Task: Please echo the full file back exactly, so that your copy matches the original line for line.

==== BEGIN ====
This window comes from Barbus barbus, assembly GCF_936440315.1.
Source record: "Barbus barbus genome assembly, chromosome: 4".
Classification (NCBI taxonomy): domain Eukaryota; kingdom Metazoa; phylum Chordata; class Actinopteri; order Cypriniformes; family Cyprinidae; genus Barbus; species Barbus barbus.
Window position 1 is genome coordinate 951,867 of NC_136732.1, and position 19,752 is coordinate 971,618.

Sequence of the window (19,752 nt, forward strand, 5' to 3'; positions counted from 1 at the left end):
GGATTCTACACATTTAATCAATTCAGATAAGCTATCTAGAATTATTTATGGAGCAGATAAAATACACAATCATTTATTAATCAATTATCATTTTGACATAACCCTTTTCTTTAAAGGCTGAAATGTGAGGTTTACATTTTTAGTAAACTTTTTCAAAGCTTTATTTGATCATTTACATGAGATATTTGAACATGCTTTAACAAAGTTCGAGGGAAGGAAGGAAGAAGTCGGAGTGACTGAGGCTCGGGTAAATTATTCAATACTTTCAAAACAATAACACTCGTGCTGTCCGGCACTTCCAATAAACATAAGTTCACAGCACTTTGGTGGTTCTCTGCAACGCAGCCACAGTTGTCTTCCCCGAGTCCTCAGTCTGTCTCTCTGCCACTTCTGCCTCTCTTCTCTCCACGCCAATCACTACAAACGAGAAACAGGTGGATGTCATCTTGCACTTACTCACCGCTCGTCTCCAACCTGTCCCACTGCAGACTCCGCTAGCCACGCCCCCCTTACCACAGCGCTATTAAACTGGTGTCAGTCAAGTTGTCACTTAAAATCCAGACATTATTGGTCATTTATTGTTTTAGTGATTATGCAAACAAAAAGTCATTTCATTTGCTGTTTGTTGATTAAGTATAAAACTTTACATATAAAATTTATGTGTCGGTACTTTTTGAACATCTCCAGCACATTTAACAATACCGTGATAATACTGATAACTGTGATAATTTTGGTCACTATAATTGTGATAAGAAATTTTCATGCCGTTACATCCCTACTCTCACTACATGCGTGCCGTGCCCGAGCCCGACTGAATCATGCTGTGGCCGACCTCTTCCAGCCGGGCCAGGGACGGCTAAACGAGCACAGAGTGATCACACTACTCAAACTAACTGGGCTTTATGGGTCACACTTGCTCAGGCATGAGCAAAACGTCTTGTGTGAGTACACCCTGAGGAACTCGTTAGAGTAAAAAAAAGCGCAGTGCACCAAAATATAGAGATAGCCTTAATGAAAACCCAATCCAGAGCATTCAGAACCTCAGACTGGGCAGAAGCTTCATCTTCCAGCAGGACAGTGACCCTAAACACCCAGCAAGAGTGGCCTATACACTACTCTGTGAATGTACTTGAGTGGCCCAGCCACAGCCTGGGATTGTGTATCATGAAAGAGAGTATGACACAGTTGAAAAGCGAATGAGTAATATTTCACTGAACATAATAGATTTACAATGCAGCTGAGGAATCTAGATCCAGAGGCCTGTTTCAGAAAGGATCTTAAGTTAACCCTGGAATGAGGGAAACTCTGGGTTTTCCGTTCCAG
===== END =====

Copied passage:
This window comes from Barbus barbus, assembly GCF_936440315.1.
Source record: "Barbus barbus genome assembly, chromosome: 4".
Classification (NCBI taxonomy): domain Eukaryota; kingdom Metazoa; phylum Chordata; class Actinopteri; order Cypriniformes; family Cyprinidae; genus Barbus; species Barbus barbus.
Window position 1 is genome coordinate 951,867 of NC_136732.1, and position 19,752 is coordinate 971,618.

Sequence of the window (19,752 nt, forward strand, 5' to 3'; positions counted from 1 at the left end):
GGATTCTACACATTTAATCAATTCAGATAAGCTATCTAGAATTATTTATGGAGCAGATAAAATACACAATCATTTATTAATCAATTATCATTTTGACATAACCCTTTTCTTTAAAGGCTGAAATGTGAGGTTTACATTTTTAGTAAACTTTTTCAAAGCTTTATTTGATCATTTACATGAGATATTTGAACATGCTTTAACAAAGTTCGAGGGAAGGAAGGAAGAAGTCGGAGTGACTGAGGCTCGGGTAAATTATTCAATACTTTCAAAACAATAACACTCGTGCTGTCCGGCACTTCCAATAAACATAAGTTCACAGCACTTTGGTGGTTCTCTGCAACGCAGCCACAGTTGTCTTCCCCGAGTCCTCAGTCTGTCTCTCTGCCACTTCTGCCTCTCTTCTCTCCACGCCAATCACTACAAACGAGAAACAGGTGGATGTCATCTTGCACTTACTCACCGCTCGTCTCCAACCTGTCCCACTGCAGACTCCGCTAGCCACGCCCCCCTTACCACAGCGCTATTAAACTGGTGTCAGTCAAGTTGTCACTTAAAATCCAGACATTATTGGTCATTTATTGTTTTAGTGATTATGCAAACAAAAAGTCATTTCATTTGCTGTTTGTTGATTAAGTATAAAACTTTACATATAAAATTTATGTGTCGGTACTTTTTGAACATCTCCAGCACATTTAACAATACCGTGATAATACTGATAACTGTGATAATTTTGGTCACTATAATTGTGATAAGAAATTTTCATGCCGTTACATCCCTACTCTCACTACATGCGTGCCGTGCCCGAGCCCGACTGAATCATGCTGTGGCCGACCTCTTCCAGCCGGGCCAGGGACGGCTAAACGAGCACAGAGTGATCACACTACTCAAACTAACTGGGCTTTATGGGTCACACTTGCTCAGGCATGAGCAAAACGTCTTGTGTGAGTACACCCTGAGGAACTCGTTAGAGTAAAAAAAAGCGCAGTGCACCAAAATATAGAGATAGCCTTAATGAAAACCCAATCCAGAGCATTCAGAACCTCAGACTGGGCAGAAGCTTCATCTTCCAGCAGGACAGTGACCCTAAACACCCAGCAAGAGTGGCCTATACACTACTCTGTGAATGTACTTGAGTGGCCCAGCCACAGCCTGGGATTGTGTATCATGAAAGAGAGTATGACACAGTTGAAAAGCGAATGAGTAATATTTCACTGAACATAATAGATTTACAATGCAGCTGAGGAATCTAGATCCAGAGGCCTGTTTCAGAAAGGATCTTAAGTTAACCCTGGAATGAGGGAAACTCTGGGTTTTCCGTTCCAG